Andretti Autosport a budding auto racing empire

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INDIANAPOLIS (AP) - In the far corner of Gasoline Alley, where the signs that say “Andretti Autosport” hang from the buildings, there is a flurry of activity that can best be described as organized chaos.

Engineers are poring over computer screens. Mechanics are peering into engine bays. Fans are milling about, snapping surreptitious pictures of their favorite drivers. And walking through the garage is what amounts to the sun, the man around whom everything seems to revolve.

Many have tried to segue from driver to car owner. A few have even thrived. Michael Andretti has done something else entirely: He has built an auto racing empire.

His hands touch everything from road racing to RallyCross to the innovative Formula E, an electric-car series that begins later this year. He’s responsible for developing many of the young drivers poised to become the newest generation of stars. He helps secures sponsorships, chips in on marketing, employs hundreds of people and champions open-wheel racing.

“He does it for love of the sport,” said JF Thormann, Andretti Autosport’s chief operating officer and a close friend for more than three decades. “Trust me, he doesn’t make money on most of those things. He continues to push for opportunities. But he’ll only do it if it’s right.”

That’s why Andretti’s colors have yet to fly in NASCAR, even though it seems to be a yearly conversation. Or why the team only fields cars for the Indy 500 if he thinks they can win. And why it was little surprise to see his new RallyCross team capture the first race of the season.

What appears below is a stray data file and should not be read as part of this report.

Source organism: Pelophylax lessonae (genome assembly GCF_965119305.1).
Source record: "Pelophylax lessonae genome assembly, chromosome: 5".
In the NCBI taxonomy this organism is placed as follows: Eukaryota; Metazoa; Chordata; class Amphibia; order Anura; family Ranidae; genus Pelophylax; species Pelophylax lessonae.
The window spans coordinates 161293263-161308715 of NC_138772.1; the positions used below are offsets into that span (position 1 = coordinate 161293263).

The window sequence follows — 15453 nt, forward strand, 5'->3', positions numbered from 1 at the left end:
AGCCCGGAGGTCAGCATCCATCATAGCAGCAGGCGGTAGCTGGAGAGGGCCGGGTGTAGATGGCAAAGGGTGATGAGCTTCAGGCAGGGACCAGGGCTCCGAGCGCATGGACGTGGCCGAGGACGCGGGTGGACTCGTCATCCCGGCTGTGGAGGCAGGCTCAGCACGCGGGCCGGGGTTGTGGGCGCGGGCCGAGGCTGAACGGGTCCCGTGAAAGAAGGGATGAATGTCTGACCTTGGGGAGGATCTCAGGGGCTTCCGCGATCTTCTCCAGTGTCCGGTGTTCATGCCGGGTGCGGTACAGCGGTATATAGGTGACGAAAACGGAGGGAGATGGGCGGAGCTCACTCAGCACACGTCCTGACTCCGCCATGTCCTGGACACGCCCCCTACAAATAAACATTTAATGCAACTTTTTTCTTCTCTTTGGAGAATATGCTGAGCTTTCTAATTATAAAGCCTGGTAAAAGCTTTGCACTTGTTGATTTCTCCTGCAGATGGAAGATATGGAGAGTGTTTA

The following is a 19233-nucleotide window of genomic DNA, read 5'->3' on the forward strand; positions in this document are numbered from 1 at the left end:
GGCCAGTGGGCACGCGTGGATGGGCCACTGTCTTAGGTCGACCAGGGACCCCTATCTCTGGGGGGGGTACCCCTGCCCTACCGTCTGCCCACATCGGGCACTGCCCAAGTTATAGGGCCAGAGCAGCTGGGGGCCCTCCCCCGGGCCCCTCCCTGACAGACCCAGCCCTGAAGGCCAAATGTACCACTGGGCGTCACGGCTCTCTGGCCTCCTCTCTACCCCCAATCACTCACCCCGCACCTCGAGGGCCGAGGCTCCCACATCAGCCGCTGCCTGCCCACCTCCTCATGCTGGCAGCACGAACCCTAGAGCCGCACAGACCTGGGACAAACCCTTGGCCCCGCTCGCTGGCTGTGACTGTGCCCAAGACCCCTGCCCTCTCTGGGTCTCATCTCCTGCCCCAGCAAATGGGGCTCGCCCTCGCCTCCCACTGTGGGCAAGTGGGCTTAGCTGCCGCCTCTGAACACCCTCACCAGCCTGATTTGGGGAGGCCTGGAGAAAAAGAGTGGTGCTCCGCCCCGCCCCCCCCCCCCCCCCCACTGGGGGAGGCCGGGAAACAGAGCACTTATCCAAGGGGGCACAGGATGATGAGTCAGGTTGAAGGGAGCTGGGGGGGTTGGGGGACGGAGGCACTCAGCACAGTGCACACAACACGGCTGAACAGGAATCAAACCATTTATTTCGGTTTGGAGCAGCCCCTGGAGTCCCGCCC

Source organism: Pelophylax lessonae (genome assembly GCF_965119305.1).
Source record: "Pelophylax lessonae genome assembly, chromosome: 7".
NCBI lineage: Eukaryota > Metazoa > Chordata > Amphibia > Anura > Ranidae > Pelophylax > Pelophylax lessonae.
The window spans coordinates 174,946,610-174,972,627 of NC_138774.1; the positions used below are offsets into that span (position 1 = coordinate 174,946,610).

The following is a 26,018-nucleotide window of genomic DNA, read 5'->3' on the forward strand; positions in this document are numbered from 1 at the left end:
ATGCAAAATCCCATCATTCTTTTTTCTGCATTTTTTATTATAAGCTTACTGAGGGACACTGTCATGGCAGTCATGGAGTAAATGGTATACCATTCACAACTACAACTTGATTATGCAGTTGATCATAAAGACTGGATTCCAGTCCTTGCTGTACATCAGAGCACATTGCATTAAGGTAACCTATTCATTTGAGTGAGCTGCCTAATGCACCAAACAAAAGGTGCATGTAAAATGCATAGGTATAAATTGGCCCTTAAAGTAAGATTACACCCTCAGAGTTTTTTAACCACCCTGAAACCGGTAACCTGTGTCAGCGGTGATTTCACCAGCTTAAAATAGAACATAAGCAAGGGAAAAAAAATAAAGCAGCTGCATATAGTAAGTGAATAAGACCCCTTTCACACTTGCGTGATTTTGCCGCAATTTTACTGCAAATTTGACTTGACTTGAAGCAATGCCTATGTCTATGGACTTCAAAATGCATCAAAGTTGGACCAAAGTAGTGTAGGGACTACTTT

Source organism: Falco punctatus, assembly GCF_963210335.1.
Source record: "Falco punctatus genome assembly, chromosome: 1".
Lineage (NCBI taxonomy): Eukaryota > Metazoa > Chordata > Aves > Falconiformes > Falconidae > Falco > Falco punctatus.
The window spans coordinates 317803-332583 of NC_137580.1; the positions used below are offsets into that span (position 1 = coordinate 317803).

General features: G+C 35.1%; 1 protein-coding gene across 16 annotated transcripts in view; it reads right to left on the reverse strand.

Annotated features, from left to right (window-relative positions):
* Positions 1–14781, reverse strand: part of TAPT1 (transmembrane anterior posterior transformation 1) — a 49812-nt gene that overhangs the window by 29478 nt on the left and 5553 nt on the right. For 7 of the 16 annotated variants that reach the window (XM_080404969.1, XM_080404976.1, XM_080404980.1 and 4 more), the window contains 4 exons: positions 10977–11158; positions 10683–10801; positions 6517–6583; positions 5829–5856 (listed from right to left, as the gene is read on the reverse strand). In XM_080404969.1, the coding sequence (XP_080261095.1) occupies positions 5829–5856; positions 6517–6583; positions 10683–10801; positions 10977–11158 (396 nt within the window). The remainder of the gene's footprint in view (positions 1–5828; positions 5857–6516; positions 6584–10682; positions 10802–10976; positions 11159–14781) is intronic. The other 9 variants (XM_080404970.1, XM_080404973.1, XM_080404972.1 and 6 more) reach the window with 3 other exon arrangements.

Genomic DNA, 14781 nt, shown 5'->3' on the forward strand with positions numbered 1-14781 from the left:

“That’s the thing with Andretti Autosport. I think we have like, four or five programs under one roof,” said Ryan Hunter-Reay, who will pilot one of the team’s five entries in Sunday’s Indy 500. “You never know what’s coming next.”

The team was already established when Andretti joined in 2001, but he took on a bigger role upon purchasing a majority interest and hanging up his fire suit. Never content to be simply a name or face, he poured himself into the organization with the same kind of single-minded drive that carried him to such a successful career behind the wheel.

The team was renamed Andretti Autosport in 2009, and over the last five years it has taken off, with its fleet of drivers seemingly always in the hunt.

Yet for all the success in all those various series, Andretti’s heart still belongs at Indy, and that vexing oval that has caused so much heartache for so many generations of his family.

Since his father Mario Andretti tasted the milk in Victory Lane in 1969, the Andretti name has been oh-so-close time after time. Mario never won again. His son Jeff was involved in a devastating wreck in 1991 that changed the course of his career. Michael dominated the Indy 500 like no other driver without putting his face on the Borg-Warner Trophy.

Fuel pumps failed him. Tires punctured. Lady Luck kept brushing him aside.

“Since ‘69, we’ve been knocking on the door, and that’s what fuels us,” said Marco Andretti, who has led several times and finished second as a rookie. “We’ve been on the podium a few times, not the right step. We’ve led a ton of laps, not the right one. That’s why you saw me so mad when I finished second, because I know these opportunities don’t grow on trees.”

The irony is that while the Indy 500 helped make Andretti a household name, it is also what has relegated the team to a level slightly below that of rivals Penske and Ganassi.

Those teams have won numerous races on Memorial Day weekend, their cars becoming mainstays in Victory Lane. And that holds more sway than any winning other race or the championship itself.

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